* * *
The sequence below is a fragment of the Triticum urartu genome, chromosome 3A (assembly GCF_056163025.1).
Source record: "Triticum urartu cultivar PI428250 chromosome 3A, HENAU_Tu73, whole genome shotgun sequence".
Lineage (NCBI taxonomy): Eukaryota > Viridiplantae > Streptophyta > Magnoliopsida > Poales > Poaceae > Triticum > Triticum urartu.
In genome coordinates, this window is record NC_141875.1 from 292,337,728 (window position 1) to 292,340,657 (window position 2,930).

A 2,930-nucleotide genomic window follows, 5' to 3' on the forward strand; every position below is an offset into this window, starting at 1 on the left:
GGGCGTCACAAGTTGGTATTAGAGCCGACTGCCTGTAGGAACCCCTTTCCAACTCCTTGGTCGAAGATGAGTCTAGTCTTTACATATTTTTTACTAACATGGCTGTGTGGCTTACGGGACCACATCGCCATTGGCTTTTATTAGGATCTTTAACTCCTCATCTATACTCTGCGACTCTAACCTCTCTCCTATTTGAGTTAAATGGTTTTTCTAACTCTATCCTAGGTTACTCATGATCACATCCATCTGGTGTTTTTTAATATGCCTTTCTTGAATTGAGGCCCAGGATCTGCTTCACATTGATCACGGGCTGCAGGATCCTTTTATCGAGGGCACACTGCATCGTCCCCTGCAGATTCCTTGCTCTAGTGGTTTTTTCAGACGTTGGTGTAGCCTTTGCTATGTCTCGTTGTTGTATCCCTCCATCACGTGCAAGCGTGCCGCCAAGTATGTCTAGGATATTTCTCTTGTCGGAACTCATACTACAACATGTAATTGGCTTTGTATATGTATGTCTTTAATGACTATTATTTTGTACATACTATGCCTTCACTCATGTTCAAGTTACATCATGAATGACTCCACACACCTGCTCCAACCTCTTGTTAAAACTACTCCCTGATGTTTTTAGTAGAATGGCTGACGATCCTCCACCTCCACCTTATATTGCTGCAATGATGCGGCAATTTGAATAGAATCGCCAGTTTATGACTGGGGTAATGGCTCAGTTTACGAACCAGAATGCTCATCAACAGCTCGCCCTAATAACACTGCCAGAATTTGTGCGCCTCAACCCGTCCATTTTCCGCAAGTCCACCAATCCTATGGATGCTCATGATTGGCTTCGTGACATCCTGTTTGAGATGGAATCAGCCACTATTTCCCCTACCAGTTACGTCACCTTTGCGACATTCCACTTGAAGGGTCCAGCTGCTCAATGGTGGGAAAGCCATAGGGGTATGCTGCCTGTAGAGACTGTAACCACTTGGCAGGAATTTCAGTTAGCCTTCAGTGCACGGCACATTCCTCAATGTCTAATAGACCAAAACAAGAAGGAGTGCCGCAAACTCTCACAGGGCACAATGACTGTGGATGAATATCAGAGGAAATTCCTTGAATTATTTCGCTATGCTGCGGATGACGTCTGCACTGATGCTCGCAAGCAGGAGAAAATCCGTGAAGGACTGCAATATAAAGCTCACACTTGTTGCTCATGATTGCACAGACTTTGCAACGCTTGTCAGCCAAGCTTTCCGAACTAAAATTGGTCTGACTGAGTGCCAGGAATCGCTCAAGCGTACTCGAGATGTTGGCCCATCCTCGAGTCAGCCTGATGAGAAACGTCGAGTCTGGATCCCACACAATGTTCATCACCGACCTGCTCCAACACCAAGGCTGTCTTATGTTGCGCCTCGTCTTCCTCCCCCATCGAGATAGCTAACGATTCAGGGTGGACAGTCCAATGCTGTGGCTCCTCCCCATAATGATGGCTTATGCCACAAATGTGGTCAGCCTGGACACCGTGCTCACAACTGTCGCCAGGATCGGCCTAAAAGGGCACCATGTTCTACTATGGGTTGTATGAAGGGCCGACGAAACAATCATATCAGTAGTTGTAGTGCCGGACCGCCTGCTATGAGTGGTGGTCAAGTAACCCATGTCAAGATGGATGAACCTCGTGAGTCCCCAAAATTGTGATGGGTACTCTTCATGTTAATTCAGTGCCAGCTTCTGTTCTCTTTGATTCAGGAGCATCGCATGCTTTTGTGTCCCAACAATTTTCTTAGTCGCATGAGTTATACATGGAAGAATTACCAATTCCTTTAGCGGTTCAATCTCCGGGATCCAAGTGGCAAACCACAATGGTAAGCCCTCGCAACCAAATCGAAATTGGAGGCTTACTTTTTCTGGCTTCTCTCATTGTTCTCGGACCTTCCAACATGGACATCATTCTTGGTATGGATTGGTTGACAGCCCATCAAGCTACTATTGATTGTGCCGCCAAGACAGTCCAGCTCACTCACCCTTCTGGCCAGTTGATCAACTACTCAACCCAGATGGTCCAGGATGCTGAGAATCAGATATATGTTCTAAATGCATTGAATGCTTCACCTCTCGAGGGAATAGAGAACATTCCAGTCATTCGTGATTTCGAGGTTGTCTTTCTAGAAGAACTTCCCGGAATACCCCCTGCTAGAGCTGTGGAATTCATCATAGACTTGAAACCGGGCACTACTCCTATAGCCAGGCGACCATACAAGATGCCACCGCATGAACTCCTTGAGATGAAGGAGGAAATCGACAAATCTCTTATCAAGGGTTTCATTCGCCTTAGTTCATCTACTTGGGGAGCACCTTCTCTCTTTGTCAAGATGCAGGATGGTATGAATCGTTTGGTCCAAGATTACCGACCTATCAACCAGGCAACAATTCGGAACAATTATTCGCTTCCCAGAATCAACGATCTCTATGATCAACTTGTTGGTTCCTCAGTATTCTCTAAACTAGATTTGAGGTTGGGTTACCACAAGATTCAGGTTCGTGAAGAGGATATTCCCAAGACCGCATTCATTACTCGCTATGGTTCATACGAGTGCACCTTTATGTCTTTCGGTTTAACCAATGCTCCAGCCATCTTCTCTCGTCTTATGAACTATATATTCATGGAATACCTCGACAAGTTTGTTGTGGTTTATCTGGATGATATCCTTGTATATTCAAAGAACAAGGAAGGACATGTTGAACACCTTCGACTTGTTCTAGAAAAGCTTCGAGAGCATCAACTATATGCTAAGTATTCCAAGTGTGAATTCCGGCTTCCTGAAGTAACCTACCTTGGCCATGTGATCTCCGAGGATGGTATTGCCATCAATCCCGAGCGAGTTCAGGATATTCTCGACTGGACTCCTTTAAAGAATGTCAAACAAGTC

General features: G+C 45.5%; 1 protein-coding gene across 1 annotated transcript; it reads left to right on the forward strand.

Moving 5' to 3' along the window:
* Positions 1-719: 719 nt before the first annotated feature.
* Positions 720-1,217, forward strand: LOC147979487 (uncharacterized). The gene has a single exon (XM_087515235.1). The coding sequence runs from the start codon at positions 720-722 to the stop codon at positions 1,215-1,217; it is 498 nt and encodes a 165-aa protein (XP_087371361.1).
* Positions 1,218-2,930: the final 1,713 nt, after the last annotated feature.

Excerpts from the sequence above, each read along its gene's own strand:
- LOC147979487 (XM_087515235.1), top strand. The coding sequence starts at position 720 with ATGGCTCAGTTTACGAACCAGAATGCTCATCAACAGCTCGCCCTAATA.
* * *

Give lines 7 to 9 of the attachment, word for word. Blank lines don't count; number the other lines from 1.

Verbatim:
General features: G+C 45.5%; 1 protein-coding gene across 1 annotated transcript; it reads left to right on the forward strand.

Moving 5' to 3' along the window:
* Positions 1-719: 719 nt before the first annotated feature.